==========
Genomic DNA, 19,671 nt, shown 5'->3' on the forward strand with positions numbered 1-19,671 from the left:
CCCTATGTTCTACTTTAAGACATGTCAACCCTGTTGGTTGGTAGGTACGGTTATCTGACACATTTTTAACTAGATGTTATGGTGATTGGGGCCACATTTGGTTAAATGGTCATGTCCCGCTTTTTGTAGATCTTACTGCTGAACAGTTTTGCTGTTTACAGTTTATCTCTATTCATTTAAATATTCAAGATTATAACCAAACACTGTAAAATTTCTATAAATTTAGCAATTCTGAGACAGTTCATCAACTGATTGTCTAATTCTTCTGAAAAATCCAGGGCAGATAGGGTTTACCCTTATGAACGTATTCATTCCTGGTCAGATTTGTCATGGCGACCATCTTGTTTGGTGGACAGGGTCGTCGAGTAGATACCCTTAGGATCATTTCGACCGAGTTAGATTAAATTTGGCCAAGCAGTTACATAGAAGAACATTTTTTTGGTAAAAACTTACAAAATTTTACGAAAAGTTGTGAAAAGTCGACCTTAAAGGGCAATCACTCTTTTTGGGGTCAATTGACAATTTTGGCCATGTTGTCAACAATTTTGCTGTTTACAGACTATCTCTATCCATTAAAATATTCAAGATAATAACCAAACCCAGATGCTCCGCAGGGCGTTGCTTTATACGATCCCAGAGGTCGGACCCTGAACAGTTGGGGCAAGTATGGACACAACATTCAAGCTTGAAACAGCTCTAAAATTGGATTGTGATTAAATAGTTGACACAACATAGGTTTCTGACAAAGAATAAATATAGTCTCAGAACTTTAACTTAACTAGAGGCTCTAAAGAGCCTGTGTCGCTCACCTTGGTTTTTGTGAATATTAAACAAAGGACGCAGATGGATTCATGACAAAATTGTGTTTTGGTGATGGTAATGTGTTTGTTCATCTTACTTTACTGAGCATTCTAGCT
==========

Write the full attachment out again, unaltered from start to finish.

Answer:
Genomic DNA, 19,671 nt, shown 5'->3' on the forward strand with positions numbered 1-19,671 from the left:
CCCTATGTTCTACTTTAAGACATGTCAACCCTGTTGGTTGGTAGGTACGGTTATCTGACACATTTTTAACTAGATGTTATGGTGATTGGGGCCACATTTGGTTAAATGGTCATGTCCCGCTTTTTGTAGATCTTACTGCTGAACAGTTTTGCTGTTTACAGTTTATCTCTATTCATTTAAATATTCAAGATTATAACCAAACACTGTAAAATTTCTATAAATTTAGCAATTCTGAGACAGTTCATCAACTGATTGTCTAATTCTTCTGAAAAATCCAGGGCAGATAGGGTTTACCCTTATGAACGTATTCATTCCTGGTCAGATTTGTCATGGCGACCATCTTGTTTGGTGGACAGGGTCGTCGAGTAGATACCCTTAGGATCATTTCGACCGAGTTAGATTAAATTTGGCCAAGCAGTTACATAGAAGAACATTTTTTTGGTAAAAACTTACAAAATTTTACGAAAAGTTGTGAAAAGTCGACCTTAAAGGGCAATCACTCTTTTTGGGGTCAATTGACAATTTTGGCCATGTTGTCAACAATTTTGCTGTTTACAGACTATCTCTATCCATTAAAATATTCAAGATAATAACCAAACCCAGATGCTCCGCAGGGCGTTGCTTTATACGATCCCAGAGGTCGGACCCTGAACAGTTGGGGCAAGTATGGACACAACATTCAAGCTTGAAACAGCTCTAAAATTGGATTGTGATTAAATAGTTGACACAACATAGGTTTCTGACAAAGAATAAATATAGTCTCAGAACTTTAACTTAACTAGAGGCTCTAAAGAGCCTGTGTCGCTCACCTTGGTTTTTGTGAATATTAAACAAAGGACGCAGATGGATTCATGACAAAATTGTGTTTTGGTGATGGTAATGTGTTTGTTCATCTTACTTTACTGAGCATTCTAGCT